SHRP anticipates that approximately 60 students will complete the master's degree in either MRI or NMT over the next six years. These professionals will be a vital part of meeting patient's healthcare needs throughout Mississippi, Street said.
“We are very excited about our future and the addition of these two new programs at SHRP,” Bailey said.
Dr. Anas Bernieh, first-year pathology resident, examines specimens in the surgical pathology lab. Students in the new pathology master's degree program will complete rotations in this lab and others at UMMC.
Dr. Joey Granger, Dean of the School of Graduate Studies, is excited about the new degree offerings in his school.
“These programs will help us in achieving our goal of advancing clinical research at UMMC,” Granger said. “I'm delighted and looking forward to the implementation of the new programs.”
Master of Science in Clinical Investigations
Clinical investigators are physicians and other health care practitioners who conduct research in a health-care setting. Most of Mississippi has a shortage of such professionals and the new program will help meet the state's need for trained clinicians.
“One of our goals is to develop clinicians who can train others in the future,” said Dr. Betty Herrington, associate professor of pediatrics and program director.
Applicants should have or be pursuing a terminal clinical degree, Herrington said, such as physicians, dentists, nurses and other professionals. The two-year, part-time degree will allow them to continue working in their field while gaining skills to advance their careers.
The degree has three track options: clinical trials, translation-human research and population outcomes research. Students will be paired with an experienced research mentor. By the end of the program, students will complete and submit NIH R01, K or similar grant applications for their capstone project. Funded grants will allow these investigators in training to conduct and sustain their research.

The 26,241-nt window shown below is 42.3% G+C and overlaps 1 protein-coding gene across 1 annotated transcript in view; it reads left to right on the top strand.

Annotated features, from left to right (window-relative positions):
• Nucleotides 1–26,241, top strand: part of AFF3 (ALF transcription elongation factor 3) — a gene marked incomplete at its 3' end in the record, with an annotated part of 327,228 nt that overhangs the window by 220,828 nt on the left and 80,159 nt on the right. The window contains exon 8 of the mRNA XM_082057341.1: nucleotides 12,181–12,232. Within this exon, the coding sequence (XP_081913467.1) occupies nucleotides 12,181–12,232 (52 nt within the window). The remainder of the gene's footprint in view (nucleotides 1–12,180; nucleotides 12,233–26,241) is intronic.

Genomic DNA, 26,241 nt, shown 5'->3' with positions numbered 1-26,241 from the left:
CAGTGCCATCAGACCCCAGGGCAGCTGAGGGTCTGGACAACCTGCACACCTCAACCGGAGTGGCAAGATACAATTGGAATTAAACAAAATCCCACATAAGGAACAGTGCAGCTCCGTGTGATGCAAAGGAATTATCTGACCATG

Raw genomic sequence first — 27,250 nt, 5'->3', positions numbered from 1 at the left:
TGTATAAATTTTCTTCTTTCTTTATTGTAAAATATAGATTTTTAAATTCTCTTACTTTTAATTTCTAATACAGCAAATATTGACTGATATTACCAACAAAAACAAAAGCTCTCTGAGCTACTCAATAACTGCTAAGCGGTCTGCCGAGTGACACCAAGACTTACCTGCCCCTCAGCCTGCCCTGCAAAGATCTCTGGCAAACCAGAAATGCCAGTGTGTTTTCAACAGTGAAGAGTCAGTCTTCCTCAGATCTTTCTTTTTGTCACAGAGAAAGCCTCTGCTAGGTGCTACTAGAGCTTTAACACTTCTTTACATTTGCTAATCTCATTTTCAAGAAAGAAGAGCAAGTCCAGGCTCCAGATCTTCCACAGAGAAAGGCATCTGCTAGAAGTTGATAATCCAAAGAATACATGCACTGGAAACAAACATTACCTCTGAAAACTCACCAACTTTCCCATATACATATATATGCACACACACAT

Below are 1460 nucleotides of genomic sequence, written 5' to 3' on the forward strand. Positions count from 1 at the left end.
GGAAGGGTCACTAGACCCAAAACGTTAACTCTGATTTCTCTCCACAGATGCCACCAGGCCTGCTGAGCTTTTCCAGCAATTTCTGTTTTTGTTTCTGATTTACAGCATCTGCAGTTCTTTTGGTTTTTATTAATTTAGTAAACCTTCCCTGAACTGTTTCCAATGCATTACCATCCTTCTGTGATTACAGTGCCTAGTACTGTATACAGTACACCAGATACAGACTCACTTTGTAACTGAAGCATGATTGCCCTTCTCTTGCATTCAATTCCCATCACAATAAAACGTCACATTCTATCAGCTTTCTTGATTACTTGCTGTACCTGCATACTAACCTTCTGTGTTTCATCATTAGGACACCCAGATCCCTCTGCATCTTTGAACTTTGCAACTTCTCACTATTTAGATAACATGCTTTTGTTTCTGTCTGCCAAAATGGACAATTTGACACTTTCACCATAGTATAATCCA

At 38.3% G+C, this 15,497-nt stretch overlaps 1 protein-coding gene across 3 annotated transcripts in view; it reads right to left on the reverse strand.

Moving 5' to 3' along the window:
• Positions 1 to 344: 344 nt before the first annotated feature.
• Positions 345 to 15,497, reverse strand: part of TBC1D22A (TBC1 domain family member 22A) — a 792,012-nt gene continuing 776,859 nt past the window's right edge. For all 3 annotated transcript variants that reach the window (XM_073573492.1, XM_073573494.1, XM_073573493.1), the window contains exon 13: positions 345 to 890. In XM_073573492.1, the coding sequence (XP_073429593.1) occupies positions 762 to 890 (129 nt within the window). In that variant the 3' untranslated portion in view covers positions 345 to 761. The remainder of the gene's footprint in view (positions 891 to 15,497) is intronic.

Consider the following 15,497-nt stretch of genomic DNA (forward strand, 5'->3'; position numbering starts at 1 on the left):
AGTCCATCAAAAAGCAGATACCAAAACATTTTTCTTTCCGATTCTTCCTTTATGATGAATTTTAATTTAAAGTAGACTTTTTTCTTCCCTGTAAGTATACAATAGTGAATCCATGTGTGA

The clinical investigations degree has gained lots of interest from UMMC faculty, Herrington said. “The most difficult challenge is being limited in the number of students we can admit.”
Two to four students will be admitted to the program when it commences in Aug. 2016. Herrington hopes to grow the program in coming years.
Dr. Katie Tumminello, third-year pathology resident, works in the surgical pathology lab.
Master of Science in Pathology
Pathology is the study and diagnosis of disease, particularly in tissue samples. According to UMMC, the United States will need more than 5,700 newly trained-pathologists over the next 15 years. The current medical school curriculum spends only a few weeks covering the topic as a possible career and offering a master's degree will allow interested students to cover the topic more thoroughly.
“The practice of pathology is vastly different from the subject of pathology (as a class),” said Dr. William Daley, professor of pathology and program director.
Students will take coursework in pathology as well as complete rotations in areas like surgery, autopsy and different body systems under the supervision of professors and residents.
UMMC currently offers a one-year fellowship in pathology, typically taken after the second year of medical school. The non-thesis master's degree will replace the program.
Only two medical students or physicians will be able to enroll in June 2016, but Daley hopes to increase class sizes in coming years. All pathology students will receive a stipend and scholarship during the period of study.
“I'm thrilled we've had so much support for the program,” Daley said.